…and three tough questions I had to ask myself.
My name is Amanda. I’m a single, social, thirty-something living in Austin, TX. I’m also alcohol-free. I describe my journey as “spontaneous sobriety” because I didn’t identify as having a “drinking problem” (though, as you’ll read, that doesn’t mean my drinking wasn’t a problem).
A former social drinker (read: party girl), I’ve candidly discussed my alcohol-free lifestyle quite a bit over the last few years. What I haven’t shared in detail is how much I struggled as social or “gray area” drinker.
You know the gray area…that place where you’re not a super-casual, once-in-a-while drinker…but you’re also not a hit-rock-bottom, time-to-get-help drinker either. You’re just there, somewhere in the middle, drinking in a way that is still deemed socially acceptable…if not socially necessary.
That was me. I drank only on the weekends (maybe a glass of wine here and there on the week nights); sometimes in moderation, sometimes in excess. My habits were no different than those around me. So why on earth, if I didn’t have a problem, would I ever want to stop…wouldn’t that mean that I did have a problem?
I struggled with this way of thinking for over six months after I started to hear a tiny whisper that told me I should stop drinking. I remember walking out of a wellness retreat in the Spring of 2016 determined that I was going to focus on my own personal growth, only to find myself back in endless and mundane loop of drinking a few weekends later. The whisper grew louder and finally, after two really tremendous hangovers at the end of the year, I knew it was time to get serious.
But let me be honest, I only planned to give up drinking for 30 days. At first, I thought that would be enough to magically re-set and I’d go on living this life where I was able to totally moderate my drinking. I felt the instinct that there was NO WAY that 30 days of sobriety was enough to cement a new way of being. Furthermore, I started to feel good — really, really good — and I wanted to keep exploring how that felt. So, I committed to staying sober for 60 more days (90 total). Somewhere in that 90 days something shifted and I started asking myself some really tough questions. If you’re in that same gray area, I hope answering these questions might help you as well.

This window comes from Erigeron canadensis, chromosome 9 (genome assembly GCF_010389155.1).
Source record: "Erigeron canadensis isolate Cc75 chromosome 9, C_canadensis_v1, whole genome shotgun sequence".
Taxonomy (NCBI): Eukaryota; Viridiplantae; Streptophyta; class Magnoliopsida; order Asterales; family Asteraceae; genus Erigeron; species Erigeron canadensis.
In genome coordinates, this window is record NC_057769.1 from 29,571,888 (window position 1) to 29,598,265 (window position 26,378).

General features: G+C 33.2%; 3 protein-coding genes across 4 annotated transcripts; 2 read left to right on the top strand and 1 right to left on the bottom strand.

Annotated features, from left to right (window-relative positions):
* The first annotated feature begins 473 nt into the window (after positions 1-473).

Question 1: How do I want to feel? There was a big part of me that thought I deserved and needed to drink in order to relax. But there was a bigger part of me that wanted to feel happy, joyful, vibrant, inspired, energized, motivated, fulfilled. Once I realized that alcohol was not only failing to contribute to those feelings, but was actually dragging me further and further away from them, I no longer wanted to drink.
While it didn’t happen immediately, after some time, the haze of alcohol lifted and I started to feel really content, then happy, then joyful…feelings I had worried I wasn’t even capable of feeling. I had convinced myself that I was probably depressed. Never had it occurred to me that I had built up such a reserve of a toxic depressant in my system, that I was experiencing it’s effects long after my hangovers subsided. While I still have down days, I now actually live in that sunshine-y, blissful place I thought was only a dream.